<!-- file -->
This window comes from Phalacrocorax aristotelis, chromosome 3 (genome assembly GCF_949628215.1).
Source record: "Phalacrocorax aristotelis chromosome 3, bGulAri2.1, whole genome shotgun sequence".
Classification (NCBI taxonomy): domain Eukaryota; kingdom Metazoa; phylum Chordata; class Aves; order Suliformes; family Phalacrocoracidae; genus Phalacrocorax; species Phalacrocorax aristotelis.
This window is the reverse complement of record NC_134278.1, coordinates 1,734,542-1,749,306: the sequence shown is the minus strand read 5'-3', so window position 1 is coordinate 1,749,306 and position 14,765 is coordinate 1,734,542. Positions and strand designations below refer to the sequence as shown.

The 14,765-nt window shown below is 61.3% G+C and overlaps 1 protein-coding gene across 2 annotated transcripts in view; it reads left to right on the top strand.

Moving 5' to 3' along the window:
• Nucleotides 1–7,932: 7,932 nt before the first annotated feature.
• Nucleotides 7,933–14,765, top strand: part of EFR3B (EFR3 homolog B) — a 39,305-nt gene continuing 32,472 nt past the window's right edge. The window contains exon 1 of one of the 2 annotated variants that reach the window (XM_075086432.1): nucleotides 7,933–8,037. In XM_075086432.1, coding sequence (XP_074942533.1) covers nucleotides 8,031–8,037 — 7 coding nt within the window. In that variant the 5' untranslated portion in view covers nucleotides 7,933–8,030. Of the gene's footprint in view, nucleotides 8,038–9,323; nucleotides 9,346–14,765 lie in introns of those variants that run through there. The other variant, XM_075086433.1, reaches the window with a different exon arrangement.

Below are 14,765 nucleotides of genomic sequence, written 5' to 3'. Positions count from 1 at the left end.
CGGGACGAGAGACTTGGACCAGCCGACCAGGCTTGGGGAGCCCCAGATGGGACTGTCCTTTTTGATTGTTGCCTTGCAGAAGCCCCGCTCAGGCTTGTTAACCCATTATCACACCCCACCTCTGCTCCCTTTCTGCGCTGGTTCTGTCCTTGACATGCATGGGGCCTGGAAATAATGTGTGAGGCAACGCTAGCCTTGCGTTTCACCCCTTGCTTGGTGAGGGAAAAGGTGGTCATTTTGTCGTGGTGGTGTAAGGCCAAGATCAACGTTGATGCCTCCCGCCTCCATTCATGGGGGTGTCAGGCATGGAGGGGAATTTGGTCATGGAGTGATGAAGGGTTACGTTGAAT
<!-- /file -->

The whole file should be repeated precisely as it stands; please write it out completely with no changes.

This window comes from Phalacrocorax aristotelis, chromosome 3 (genome assembly GCF_949628215.1).
Source record: "Phalacrocorax aristotelis chromosome 3, bGulAri2.1, whole genome shotgun sequence".
Classification (NCBI taxonomy): domain Eukaryota; kingdom Metazoa; phylum Chordata; class Aves; order Suliformes; family Phalacrocoracidae; genus Phalacrocorax; species Phalacrocorax aristotelis.
This window is the reverse complement of record NC_134278.1, coordinates 1,734,542-1,749,306: the sequence shown is the minus strand read 5'-3', so window position 1 is coordinate 1,749,306 and position 14,765 is coordinate 1,734,542. Positions and strand designations below refer to the sequence as shown.

The 14,765-nt window shown below is 61.3% G+C and overlaps 1 protein-coding gene across 2 annotated transcripts in view; it reads left to right on the top strand.

Moving 5' to 3' along the window:
• Nucleotides 1–7,932: 7,932 nt before the first annotated feature.
• Nucleotides 7,933–14,765, top strand: part of EFR3B (EFR3 homolog B) — a 39,305-nt gene continuing 32,472 nt past the window's right edge. The window contains exon 1 of one of the 2 annotated variants that reach the window (XM_075086432.1): nucleotides 7,933–8,037. In XM_075086432.1, coding sequence (XP_074942533.1) covers nucleotides 8,031–8,037 — 7 coding nt within the window. In that variant the 5' untranslated portion in view covers nucleotides 7,933–8,030. Of the gene's footprint in view, nucleotides 8,038–9,323; nucleotides 9,346–14,765 lie in introns of those variants that run through there. The other variant, XM_075086433.1, reaches the window with a different exon arrangement.

Below are 14,765 nucleotides of genomic sequence, written 5' to 3'. Positions count from 1 at the left end.
CGGGACGAGAGACTTGGACCAGCCGACCAGGCTTGGGGAGCCCCAGATGGGACTGTCCTTTTTGATTGTTGCCTTGCAGAAGCCCCGCTCAGGCTTGTTAACCCATTATCACACCCCACCTCTGCTCCCTTTCTGCGCTGGTTCTGTCCTTGACATGCATGGGGCCTGGAAATAATGTGTGAGGCAACGCTAGCCTTGCGTTTCACCCCTTGCTTGGTGAGGGAAAAGGTGGTCATTTTGTCGTGGTGGTGTAAGGCCAAGATCAACGTTGATGCCTCCCGCCTCCATTCATGGGGGTGTCAGGCATGGAGGGGAATTTGGTCATGGAGTGATGAAGGGTTACGTTGAAT